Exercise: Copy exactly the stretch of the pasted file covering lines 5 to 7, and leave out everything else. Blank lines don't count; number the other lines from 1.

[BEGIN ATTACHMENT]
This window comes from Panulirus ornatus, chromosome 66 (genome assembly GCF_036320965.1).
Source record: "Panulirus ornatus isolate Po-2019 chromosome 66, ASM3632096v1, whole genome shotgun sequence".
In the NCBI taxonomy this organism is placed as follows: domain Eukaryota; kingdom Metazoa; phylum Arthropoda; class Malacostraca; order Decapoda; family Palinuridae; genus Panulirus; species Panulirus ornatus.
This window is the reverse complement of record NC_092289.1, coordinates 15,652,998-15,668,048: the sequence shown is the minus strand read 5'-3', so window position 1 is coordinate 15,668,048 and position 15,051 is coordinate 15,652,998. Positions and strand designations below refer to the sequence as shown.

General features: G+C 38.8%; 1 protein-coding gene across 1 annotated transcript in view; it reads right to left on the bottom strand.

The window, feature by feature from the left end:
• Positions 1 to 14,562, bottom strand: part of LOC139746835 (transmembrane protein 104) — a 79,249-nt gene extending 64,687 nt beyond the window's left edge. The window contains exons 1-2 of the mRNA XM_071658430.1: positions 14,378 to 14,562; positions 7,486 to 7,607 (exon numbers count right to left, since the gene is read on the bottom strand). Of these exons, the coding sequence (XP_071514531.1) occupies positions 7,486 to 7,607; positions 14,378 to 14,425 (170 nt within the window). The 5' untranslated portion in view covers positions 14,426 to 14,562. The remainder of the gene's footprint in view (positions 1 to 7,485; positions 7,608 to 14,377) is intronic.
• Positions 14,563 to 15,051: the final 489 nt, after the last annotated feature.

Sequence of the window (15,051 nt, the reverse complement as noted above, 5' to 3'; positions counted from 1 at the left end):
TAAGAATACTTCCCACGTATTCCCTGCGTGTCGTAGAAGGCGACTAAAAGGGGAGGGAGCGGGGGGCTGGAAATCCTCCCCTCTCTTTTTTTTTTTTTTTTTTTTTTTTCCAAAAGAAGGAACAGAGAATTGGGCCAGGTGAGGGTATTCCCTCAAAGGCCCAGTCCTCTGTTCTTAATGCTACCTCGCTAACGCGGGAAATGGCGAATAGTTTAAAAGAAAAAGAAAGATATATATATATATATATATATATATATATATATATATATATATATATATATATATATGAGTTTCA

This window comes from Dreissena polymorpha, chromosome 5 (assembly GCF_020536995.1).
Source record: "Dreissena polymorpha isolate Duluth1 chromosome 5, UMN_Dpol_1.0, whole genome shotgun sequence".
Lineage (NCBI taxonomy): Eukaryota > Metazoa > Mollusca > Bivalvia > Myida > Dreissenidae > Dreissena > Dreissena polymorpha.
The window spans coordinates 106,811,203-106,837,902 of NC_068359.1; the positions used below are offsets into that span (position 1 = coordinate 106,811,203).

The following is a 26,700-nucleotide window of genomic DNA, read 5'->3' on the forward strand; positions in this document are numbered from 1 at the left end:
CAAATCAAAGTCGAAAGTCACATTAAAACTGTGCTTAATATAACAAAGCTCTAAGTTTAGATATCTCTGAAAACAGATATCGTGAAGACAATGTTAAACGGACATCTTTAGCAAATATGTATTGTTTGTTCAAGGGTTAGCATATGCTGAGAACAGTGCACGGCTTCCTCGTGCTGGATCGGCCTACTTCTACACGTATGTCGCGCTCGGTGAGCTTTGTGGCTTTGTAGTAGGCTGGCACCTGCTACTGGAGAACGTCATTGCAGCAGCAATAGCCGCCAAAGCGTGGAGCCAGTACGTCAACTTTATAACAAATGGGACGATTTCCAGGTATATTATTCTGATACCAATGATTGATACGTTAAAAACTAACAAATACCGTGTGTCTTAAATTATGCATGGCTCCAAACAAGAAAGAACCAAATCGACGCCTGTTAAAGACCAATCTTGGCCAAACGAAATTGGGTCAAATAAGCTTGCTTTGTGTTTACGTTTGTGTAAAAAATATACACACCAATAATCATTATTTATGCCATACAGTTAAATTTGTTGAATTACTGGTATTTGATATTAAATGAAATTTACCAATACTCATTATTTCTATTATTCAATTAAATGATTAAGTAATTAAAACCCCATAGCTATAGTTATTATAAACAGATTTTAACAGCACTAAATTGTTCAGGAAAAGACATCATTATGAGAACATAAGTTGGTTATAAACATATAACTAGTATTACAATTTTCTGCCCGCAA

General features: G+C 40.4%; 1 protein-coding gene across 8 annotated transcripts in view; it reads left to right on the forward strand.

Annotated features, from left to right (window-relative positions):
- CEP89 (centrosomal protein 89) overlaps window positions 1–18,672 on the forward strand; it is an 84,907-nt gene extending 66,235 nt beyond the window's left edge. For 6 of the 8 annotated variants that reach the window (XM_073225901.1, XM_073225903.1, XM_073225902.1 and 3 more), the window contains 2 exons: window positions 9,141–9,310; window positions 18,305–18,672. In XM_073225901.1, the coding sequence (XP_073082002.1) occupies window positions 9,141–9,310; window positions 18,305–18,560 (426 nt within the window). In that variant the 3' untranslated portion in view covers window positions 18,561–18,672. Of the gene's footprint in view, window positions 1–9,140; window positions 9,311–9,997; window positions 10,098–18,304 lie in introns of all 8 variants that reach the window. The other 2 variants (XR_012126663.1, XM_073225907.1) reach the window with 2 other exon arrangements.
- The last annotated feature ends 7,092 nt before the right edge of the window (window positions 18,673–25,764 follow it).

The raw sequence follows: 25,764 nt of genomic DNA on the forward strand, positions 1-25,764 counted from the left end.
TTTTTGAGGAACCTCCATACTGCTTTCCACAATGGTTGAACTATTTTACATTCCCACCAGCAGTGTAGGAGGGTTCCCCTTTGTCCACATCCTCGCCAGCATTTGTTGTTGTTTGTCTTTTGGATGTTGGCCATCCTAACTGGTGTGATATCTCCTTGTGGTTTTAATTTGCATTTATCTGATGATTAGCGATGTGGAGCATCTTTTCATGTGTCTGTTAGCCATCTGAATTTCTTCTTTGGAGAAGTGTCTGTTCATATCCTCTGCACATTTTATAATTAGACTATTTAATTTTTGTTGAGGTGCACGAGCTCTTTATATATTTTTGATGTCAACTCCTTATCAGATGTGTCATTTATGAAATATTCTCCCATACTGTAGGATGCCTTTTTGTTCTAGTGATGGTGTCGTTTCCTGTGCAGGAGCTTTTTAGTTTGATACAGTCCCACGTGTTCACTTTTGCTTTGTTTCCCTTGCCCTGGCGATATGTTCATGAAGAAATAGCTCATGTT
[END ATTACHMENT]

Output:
General features: G+C 38.8%; 1 protein-coding gene across 1 annotated transcript in view; it reads right to left on the bottom strand.

The window, feature by feature from the left end:
• Positions 1 to 14,562, bottom strand: part of LOC139746835 (transmembrane protein 104) — a 79,249-nt gene extending 64,687 nt beyond the window's left edge. The window contains exons 1-2 of the mRNA XM_071658430.1: positions 14,378 to 14,562; positions 7,486 to 7,607 (exon numbers count right to left, since the gene is read on the bottom strand). Of these exons, the coding sequence (XP_071514531.1) occupies positions 7,486 to 7,607; positions 14,378 to 14,425 (170 nt within the window). The 5' untranslated portion in view covers positions 14,426 to 14,562. The remainder of the gene's footprint in view (positions 1 to 7,485; positions 7,608 to 14,377) is intronic.